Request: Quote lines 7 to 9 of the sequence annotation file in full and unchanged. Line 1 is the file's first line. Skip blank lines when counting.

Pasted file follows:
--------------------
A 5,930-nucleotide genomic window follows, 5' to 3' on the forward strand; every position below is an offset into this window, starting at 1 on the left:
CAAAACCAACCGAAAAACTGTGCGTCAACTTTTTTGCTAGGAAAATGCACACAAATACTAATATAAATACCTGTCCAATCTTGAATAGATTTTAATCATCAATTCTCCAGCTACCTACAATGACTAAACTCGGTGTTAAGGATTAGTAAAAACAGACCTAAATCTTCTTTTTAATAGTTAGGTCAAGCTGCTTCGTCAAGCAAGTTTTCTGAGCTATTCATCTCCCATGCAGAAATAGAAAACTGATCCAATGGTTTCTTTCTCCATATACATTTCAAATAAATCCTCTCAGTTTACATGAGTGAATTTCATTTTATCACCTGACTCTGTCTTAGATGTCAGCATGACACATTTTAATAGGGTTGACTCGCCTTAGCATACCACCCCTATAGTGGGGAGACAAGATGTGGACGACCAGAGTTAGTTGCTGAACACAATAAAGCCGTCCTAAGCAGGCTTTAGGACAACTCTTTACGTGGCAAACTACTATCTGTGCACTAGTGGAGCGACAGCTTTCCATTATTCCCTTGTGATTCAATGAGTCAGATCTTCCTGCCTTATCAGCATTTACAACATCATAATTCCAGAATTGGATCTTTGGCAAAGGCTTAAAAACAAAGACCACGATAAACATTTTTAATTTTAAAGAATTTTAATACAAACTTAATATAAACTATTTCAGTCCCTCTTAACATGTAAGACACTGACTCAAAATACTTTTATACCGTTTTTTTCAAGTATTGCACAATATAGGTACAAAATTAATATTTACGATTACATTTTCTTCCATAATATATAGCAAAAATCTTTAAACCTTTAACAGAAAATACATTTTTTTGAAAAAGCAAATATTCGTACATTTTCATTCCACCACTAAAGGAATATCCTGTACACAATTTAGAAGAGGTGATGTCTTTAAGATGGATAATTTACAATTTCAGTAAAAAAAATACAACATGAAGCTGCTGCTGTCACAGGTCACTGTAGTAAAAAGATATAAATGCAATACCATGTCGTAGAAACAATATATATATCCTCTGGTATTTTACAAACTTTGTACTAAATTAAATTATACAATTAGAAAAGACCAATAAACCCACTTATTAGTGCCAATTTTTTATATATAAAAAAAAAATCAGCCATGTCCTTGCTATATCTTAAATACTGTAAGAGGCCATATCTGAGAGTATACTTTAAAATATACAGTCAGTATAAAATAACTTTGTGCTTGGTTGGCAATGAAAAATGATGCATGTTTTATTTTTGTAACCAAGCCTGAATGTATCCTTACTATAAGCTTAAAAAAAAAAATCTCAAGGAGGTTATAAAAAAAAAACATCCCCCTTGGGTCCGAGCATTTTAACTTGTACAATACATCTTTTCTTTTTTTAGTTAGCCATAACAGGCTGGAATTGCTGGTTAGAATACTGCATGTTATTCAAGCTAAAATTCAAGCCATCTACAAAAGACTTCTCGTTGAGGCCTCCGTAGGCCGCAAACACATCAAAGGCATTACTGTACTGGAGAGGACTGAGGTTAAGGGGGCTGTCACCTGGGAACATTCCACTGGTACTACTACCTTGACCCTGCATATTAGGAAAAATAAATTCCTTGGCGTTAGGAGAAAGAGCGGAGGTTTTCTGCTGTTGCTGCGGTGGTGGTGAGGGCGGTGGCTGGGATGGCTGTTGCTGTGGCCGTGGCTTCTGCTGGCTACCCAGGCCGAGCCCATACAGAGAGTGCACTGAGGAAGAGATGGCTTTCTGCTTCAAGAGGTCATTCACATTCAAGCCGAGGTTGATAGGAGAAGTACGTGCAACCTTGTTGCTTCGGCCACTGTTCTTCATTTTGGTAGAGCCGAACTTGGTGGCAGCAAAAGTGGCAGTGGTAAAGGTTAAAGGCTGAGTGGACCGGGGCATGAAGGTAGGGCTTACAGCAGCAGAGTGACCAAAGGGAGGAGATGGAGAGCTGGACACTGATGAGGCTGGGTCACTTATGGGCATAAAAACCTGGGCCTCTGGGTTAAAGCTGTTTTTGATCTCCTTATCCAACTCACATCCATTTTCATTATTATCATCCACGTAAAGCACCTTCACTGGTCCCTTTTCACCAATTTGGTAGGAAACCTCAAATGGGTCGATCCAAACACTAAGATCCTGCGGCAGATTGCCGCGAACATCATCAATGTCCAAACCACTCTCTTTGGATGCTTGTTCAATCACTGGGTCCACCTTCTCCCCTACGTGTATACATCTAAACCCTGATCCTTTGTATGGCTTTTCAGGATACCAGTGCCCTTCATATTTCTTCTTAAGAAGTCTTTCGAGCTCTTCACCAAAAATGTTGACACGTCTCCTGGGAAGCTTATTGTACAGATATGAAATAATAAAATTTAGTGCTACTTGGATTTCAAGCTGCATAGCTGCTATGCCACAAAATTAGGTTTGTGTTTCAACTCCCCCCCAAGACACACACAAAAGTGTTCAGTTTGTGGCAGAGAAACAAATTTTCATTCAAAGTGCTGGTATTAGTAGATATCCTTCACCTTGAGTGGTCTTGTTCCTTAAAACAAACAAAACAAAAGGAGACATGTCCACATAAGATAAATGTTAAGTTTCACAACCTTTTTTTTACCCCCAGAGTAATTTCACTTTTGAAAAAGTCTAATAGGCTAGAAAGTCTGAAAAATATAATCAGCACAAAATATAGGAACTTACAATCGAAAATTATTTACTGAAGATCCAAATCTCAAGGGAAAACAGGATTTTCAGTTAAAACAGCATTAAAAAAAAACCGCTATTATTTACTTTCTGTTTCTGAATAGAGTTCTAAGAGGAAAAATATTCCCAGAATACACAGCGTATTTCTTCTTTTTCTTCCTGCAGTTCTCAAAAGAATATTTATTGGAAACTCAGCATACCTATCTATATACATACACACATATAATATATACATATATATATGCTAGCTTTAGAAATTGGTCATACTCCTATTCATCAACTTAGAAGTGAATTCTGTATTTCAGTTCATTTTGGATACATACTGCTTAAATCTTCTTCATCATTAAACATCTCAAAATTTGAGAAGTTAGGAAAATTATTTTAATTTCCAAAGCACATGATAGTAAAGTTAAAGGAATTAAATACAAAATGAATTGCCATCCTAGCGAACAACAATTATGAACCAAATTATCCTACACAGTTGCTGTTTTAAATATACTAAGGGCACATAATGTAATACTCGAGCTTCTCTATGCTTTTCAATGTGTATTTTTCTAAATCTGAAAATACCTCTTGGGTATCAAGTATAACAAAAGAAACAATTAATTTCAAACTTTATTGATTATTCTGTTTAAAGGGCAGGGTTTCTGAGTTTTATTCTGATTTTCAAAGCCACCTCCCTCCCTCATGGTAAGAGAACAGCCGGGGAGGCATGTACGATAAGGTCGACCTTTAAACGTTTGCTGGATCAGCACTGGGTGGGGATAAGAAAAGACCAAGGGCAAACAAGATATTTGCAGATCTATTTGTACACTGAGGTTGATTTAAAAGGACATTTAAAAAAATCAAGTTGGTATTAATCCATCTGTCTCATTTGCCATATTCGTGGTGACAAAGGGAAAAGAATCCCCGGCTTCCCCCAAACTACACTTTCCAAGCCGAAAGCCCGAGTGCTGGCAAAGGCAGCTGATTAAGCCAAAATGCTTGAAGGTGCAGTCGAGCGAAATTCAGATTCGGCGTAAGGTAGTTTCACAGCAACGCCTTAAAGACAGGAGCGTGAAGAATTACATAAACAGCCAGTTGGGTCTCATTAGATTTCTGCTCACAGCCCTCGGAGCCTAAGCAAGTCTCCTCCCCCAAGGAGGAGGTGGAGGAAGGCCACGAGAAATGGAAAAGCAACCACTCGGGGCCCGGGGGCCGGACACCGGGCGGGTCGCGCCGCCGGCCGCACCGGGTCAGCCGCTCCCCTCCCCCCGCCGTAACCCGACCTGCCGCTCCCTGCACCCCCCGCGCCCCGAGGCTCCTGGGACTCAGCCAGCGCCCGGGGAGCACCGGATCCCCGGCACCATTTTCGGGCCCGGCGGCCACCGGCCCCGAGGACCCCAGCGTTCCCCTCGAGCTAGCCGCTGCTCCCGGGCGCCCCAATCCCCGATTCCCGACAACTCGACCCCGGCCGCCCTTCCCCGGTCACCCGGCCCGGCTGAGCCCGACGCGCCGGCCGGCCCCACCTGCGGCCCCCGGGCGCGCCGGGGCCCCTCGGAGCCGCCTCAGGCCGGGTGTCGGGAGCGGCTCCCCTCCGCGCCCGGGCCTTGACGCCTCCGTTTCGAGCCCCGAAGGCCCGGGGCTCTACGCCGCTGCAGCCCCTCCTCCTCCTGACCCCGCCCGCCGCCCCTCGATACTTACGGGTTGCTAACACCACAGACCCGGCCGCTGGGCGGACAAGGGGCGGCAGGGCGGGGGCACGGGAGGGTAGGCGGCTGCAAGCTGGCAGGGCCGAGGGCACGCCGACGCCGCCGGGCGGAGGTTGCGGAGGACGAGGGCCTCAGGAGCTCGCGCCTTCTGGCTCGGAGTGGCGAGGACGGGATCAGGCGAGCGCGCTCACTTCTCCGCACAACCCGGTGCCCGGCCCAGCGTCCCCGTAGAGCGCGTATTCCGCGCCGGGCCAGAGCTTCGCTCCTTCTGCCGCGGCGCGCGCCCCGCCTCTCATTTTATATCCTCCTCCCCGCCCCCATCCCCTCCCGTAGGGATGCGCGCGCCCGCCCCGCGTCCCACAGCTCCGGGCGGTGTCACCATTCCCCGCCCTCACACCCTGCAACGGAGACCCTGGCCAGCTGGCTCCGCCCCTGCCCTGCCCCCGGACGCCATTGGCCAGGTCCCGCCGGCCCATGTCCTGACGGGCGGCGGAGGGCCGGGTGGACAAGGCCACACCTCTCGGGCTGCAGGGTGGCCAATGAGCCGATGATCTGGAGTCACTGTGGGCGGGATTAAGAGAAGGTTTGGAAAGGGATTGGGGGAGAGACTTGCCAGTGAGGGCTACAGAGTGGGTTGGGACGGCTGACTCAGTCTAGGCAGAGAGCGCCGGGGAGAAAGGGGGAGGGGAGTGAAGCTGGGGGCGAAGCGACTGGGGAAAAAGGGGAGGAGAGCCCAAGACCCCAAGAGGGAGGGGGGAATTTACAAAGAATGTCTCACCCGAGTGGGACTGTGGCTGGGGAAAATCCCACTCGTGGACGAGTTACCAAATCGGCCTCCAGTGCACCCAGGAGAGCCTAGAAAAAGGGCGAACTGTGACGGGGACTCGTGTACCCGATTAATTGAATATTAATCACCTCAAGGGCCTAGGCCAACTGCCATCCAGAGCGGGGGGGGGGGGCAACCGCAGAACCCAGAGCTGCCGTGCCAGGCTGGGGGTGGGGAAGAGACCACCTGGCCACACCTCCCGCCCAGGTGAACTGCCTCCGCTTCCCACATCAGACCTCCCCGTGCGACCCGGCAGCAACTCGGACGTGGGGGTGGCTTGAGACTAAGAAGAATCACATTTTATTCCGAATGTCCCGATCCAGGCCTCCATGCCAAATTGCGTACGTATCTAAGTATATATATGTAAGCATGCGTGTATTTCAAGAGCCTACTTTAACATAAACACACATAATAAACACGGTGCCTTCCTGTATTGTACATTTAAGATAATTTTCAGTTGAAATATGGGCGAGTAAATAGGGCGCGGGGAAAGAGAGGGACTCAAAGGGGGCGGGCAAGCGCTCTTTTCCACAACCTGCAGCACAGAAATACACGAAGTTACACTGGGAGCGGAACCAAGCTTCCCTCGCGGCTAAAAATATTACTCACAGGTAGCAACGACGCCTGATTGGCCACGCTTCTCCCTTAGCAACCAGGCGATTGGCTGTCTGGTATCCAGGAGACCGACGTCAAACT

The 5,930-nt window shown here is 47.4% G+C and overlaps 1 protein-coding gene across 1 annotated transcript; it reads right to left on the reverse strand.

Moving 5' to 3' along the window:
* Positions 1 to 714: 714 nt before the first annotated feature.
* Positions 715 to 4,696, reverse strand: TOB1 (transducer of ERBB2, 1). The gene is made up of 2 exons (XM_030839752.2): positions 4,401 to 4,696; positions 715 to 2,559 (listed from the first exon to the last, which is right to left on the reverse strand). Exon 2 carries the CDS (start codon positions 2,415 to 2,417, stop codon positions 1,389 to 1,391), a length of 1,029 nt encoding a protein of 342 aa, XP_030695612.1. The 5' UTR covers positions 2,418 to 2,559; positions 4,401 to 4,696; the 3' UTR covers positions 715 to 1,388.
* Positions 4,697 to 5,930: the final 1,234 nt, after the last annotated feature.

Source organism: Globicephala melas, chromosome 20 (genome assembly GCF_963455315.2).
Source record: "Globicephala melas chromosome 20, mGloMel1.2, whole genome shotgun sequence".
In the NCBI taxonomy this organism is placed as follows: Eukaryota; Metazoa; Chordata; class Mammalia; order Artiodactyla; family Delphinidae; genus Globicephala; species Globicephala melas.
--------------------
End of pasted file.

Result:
* Positions 4,697 to 5,930: the final 1,234 nt, after the last annotated feature.

Source organism: Globicephala melas, chromosome 20 (genome assembly GCF_963455315.2).
Source record: "Globicephala melas chromosome 20, mGloMel1.2, whole genome shotgun sequence".